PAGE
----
The violence was rarely the medieval barbarism King faced in the south but a subtle, constant erosion of the Black community’s sense of self-worth and autonomy. This drove Malcolm X to advocate for radical separation from the white community in commerce, community, and all of life. It also led to deep-seated animosity toward white culture, which he saw as corrosive to the common welfare of the Black community.

How Dr. King Moved Closer to Malcolm X

As it turns out, the 1960s media machine invented the strong juxtaposition between Malcolm X and Martin Luther King Jr — the former being “the wrong kind of Black man” and the latter being “the right kind of Black man.” 

Toward the end of Dr. King’s life, he drew closer to Malcolm X’s understanding of racism. In King’s last televised interview, he explained that he still held to non-violence as “the morally superior” way. But he admitted that the situation, with covert pervasive racism in the north, certainly required new tactics. 

“The problem [in the south] was more crystalized and in a sense more visible in the south. … The frustrations [in the north] are much deeper. The bitterness is deeper. And I think that’s because in the south, we can see pockets of progress here and there. … Whereas in the north, the negro only sees retrogress. He doesn’t find it as easy to get his vision centered on his target — the target of his opposition — as he does in the south. Consequently, this has made for despair and at many points cynicism — the feeling that you can’t win.”

Dr. King had come to understand what Malcolm X had witnessed firsthand: dealing with covert racism is, in many ways, more difficult than dealing with overt racism. He called this personal reckoning “agonizing soul searching” because “some of the old optimism was a little superficial [and] must be tempered with a solid realism. And the real fact is that we still have a long, long way to go.” He concluded that the dream he spoke about before the Washington Memorial “turned into a nightmare.”

He understood that while someone could kill haters, it is much more difficult to kill hatred. While you can resist unjust people, it is much more difficult to resist injustice. And the problem in the north was covert hatred and systemic injustice.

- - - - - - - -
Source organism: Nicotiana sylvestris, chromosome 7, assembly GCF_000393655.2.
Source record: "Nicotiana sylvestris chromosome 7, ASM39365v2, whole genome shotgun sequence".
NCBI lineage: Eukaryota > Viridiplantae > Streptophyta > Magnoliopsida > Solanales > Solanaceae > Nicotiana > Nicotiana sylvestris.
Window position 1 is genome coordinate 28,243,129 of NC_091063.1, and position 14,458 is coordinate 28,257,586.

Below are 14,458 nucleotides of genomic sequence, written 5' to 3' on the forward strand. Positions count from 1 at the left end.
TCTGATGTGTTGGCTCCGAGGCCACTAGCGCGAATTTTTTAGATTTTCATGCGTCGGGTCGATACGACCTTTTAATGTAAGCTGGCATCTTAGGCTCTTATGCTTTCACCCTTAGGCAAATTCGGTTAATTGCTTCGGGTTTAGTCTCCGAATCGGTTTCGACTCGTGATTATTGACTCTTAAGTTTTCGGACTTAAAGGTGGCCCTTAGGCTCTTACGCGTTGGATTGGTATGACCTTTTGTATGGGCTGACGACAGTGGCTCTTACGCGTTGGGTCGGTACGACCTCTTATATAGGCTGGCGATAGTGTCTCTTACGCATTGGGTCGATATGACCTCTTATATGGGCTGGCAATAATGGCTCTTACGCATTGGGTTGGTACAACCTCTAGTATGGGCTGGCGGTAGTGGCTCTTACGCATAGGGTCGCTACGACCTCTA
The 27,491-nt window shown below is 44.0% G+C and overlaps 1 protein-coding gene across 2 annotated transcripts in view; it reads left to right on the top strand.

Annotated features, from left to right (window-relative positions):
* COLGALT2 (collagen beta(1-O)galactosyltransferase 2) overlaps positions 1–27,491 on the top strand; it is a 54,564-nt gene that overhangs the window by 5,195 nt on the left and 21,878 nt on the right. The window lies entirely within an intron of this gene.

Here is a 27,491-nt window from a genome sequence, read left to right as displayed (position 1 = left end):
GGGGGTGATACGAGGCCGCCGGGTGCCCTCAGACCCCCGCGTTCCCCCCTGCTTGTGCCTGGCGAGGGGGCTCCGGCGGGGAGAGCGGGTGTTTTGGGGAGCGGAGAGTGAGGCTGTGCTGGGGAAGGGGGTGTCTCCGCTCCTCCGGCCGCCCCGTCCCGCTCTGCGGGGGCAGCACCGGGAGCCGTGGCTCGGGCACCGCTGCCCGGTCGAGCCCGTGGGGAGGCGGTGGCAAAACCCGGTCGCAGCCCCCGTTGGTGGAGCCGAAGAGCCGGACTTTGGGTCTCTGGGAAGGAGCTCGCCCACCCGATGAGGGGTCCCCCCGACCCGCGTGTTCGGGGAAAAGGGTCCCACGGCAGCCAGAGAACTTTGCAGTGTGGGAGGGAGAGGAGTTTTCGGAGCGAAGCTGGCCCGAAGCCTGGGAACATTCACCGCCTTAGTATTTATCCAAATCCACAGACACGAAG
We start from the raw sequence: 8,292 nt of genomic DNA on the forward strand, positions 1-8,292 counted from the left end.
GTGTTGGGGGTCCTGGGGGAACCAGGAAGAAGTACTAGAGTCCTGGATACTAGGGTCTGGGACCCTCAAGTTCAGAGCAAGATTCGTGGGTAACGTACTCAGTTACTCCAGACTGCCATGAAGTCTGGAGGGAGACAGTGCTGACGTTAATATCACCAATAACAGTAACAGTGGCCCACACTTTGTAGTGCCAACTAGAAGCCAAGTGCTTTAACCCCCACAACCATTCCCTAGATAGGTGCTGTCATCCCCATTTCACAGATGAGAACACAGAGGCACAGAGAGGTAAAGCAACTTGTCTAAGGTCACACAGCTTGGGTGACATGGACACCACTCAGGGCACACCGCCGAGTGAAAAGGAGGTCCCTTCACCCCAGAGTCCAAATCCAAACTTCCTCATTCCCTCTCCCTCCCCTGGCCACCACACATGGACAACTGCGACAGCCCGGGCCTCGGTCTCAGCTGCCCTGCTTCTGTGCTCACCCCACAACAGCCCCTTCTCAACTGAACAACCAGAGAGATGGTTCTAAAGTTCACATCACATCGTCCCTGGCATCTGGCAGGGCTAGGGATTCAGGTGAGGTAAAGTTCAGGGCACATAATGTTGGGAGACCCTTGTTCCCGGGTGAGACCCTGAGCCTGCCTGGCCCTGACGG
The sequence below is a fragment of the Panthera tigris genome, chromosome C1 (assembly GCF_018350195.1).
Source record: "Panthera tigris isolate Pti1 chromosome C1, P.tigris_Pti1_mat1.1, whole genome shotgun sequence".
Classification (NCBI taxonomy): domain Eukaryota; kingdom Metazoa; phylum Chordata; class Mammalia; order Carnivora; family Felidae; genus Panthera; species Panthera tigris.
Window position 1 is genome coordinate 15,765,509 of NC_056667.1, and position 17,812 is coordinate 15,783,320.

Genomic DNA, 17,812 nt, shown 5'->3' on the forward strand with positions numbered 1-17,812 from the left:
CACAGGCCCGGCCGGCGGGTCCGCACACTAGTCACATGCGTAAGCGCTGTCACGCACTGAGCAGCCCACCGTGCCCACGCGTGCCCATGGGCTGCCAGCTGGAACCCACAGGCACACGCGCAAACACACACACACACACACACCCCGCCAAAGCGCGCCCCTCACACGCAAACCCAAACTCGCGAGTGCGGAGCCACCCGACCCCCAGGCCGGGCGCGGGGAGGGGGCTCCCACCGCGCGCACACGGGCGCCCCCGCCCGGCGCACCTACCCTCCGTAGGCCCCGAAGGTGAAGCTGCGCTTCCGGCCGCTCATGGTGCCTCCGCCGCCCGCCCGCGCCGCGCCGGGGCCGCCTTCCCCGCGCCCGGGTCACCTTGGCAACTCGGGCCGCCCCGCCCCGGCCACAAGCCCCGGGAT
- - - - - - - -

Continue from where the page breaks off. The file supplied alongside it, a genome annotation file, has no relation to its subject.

Is the Media Discipling You?

Let’s return to the main point at hand. The media has tremendous power in today’s thought economy. One only need look at Tucker Carlson lambasting Senator Ted Cruz for calling the January 6 rioters “terrorists.” Cruz responded by coming onto Carlson’s show and repenting in dust and ashes. He even tweeted his public humiliation to appease his followers. Why did Cruz do it? Because Tucker Carlson’s show shapes the perceived reality of his viewers, and his viewers are Cruz’s political base.

The stories of MLK and Malcolm X show how susceptible we are to the media’s influence. They highlight the need for followers of Jesus to have countervailing influences in their lives. We need the Sermon on the Mount — with its radical call to love our enemies — to function as a bulwark against the hatred and vitriol both sides of the media promote.

Stop and consider your own media diet. Is your view of politics, history, race, gender, sexuality, and religion informed more by Jesus or by journalists? Don’t give yourself over to the propaganda machine. Choose the truth of God over the truth of your tribe — and it will set you free.

Need a detox from all of the tribalism in our culture?Check out our 5-Day Detox, designed to challenge you to move closer to Jesus and further away from the political tribalism that divides us. 


Posted by Patrick Miller

Patrick Miller (MDiv, Covenant Theological Seminary) is a pastor at The Crossing. He offers cultural commentary and interviews with leading Christian thinkers on the podcast Truth Over Tribe, and is the coauthor of the forthcoming book Truth Over Tribe: Pledging Allegiance to the Lamb, Not the Donkey or the Elephant. He is married to Emily and they have two kids.